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​Khayelitsha commission: Arrests not enough to end police corruption

Adam Armstrong

There is a lack of leadership for combating corruption in the SAPS, an expert witness told the Khayelitsha commission of inquiry.

Arresting corrupt police officers is not enough, an expert witness told the Khayelitsha commission. (Gallo)

Independent criminologist Liza Grobler criticised the police for the absence of a formal anti-corruption policy during the Khayelitsha commission of inquiry into policing on Tuesday. 

Grobler is an independent criminologist who has written a book called Crossing the Line about police corruption.

“There is no leadership within SAPS [South African Police Service] on corruption. There is too much noise and deviance from head office … one just needs to look at the Crime Intelligence Unit as an example,” Grobler testified.

She explained that there is no formal anti-corruption strategy within the SAPS, saying it has been on the table in some or other form since 1999, but has never been formally implemented.

SAPS legal representative advocate Thabani Masuku said that corrupt officials are arrested and prosecuted.

Grobler responded, “Making arrests is not enough. You could arrest 157 000 serving officers if you wanted, but that wouldn’t make any change [to the institutional culture].”

Increasing professionalism
Grobler then went on to say that a starting point is for officers and managers to raise the level of professionalism at the stations in Khayelitsha. She explained that the problem is about attitude and institutional culture, neither of which are addressed through arrests.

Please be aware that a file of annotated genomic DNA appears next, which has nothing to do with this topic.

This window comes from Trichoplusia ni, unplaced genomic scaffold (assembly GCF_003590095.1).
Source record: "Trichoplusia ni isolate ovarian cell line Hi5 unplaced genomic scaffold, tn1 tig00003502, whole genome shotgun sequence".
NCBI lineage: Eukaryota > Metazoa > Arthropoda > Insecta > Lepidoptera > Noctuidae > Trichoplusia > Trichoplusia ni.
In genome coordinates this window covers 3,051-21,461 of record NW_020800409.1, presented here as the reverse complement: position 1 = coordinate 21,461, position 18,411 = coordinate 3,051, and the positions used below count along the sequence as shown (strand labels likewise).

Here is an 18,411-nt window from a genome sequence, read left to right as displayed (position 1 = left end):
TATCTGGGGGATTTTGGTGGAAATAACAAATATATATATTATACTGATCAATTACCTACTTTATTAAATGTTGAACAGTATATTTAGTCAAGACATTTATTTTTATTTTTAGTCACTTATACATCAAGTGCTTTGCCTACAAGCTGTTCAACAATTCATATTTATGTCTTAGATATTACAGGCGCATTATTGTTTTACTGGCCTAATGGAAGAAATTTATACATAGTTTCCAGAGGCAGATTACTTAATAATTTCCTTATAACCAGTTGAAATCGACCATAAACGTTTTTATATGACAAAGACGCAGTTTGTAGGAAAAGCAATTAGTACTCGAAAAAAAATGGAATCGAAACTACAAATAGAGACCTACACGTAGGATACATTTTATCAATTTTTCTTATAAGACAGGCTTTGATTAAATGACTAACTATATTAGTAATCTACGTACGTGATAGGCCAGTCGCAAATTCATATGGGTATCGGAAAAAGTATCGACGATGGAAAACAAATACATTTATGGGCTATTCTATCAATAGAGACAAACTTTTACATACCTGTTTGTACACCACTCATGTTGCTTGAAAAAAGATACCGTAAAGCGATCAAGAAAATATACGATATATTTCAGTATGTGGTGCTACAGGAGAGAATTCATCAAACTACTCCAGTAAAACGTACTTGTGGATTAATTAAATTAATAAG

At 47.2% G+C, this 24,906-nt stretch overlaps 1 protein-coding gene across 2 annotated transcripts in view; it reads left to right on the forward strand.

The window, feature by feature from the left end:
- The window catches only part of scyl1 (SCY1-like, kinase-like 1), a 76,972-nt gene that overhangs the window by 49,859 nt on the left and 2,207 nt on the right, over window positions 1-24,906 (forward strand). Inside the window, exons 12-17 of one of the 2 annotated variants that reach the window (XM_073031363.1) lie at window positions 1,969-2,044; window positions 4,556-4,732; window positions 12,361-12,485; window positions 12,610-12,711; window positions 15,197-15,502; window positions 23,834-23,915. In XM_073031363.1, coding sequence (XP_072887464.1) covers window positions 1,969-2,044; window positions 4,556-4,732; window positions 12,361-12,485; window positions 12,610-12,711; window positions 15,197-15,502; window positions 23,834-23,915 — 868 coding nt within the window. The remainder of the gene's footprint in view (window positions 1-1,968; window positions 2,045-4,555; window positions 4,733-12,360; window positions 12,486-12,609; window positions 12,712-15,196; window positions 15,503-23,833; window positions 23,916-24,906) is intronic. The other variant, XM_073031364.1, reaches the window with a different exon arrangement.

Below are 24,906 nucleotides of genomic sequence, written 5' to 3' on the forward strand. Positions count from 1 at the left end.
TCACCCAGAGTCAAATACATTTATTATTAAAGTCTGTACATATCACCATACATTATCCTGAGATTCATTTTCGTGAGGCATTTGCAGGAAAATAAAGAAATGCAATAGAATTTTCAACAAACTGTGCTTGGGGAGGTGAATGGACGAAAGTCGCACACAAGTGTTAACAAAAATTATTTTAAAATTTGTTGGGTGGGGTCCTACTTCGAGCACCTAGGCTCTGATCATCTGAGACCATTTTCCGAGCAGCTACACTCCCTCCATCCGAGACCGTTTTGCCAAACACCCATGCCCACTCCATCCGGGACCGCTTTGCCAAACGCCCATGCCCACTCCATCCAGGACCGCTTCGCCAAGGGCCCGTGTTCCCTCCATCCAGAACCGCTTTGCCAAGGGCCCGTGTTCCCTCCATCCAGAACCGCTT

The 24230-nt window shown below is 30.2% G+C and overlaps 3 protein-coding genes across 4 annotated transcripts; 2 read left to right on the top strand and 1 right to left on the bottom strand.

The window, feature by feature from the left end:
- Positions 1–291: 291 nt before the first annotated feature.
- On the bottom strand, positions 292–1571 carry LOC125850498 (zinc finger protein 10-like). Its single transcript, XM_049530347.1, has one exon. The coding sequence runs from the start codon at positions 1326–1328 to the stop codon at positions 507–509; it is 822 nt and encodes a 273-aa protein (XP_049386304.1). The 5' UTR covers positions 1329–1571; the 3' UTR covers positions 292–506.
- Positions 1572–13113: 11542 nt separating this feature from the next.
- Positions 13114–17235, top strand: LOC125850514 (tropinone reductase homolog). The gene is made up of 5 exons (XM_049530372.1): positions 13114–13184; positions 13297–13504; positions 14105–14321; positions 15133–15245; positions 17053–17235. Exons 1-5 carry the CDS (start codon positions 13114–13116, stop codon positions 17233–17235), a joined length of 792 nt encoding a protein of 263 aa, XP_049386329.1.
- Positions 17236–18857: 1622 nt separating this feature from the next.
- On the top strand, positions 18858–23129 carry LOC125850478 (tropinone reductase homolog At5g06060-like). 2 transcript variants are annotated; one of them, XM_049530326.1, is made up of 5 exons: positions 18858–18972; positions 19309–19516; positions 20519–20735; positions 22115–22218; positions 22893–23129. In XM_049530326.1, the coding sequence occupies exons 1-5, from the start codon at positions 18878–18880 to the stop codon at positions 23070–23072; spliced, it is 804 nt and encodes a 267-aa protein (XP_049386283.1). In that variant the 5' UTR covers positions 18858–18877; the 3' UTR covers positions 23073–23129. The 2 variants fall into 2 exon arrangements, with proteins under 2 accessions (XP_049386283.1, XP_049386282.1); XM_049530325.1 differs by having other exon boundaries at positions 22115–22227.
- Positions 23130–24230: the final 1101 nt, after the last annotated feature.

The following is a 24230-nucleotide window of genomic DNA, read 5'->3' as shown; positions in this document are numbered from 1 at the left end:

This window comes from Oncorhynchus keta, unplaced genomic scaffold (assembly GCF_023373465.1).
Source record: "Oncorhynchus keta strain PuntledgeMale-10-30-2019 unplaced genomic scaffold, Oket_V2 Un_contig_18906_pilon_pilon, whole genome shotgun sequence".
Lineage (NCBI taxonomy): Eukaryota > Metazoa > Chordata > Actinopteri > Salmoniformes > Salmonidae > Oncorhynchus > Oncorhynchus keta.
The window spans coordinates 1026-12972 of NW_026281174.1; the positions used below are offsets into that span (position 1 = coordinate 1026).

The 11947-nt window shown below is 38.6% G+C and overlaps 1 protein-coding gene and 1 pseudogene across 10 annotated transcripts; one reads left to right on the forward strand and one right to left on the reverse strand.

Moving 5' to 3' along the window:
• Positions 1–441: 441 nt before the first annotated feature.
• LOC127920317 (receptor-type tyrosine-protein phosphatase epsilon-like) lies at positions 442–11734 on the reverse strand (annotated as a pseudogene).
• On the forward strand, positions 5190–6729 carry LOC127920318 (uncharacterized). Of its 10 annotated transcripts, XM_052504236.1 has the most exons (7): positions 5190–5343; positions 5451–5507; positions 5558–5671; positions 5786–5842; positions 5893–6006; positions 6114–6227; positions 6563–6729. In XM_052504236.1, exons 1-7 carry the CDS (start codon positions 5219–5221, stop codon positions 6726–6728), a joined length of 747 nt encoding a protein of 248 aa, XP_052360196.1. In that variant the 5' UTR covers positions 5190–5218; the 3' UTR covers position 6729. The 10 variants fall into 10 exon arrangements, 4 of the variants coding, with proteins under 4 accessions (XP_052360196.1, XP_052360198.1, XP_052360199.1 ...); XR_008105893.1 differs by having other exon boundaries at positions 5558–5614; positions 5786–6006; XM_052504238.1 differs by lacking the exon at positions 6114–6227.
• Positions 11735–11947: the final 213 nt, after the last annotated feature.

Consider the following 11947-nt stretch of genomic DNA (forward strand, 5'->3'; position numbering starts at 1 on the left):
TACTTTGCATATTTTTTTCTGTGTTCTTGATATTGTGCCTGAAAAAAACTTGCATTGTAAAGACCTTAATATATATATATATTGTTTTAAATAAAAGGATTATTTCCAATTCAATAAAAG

Masuku responded by saying, “The police are as concerned as you are about corruption … so the suggestion that the police, [and senior members] such as Phiyega, do not take corruption seriously is an irresponsible assertion … How can you make the claim, that there is no leadership on corruption? That’s not an expert view.”

Grobler retorted “ ... then I am not an expert”. She stuck to her argument that the SAPS has failed to demonstrate it takes corruption seriously or that it is acting to reduce corruption within its ranks.

Masuku argued, “There are preventative measures in place … it is impossible that they are not in place.” However, he did not specify what these measures are.

Grobler spoke about morale and the abuse of power, linking the difficulties of the job to police corruption. “The way that abuse of power manifests often in the police is assault and police brutality.” She explained that if the experience of being a police officer is improved, and the police were able to enjoy their work more, the desire to lash out would be less. She said this should be combined with effective accountability.

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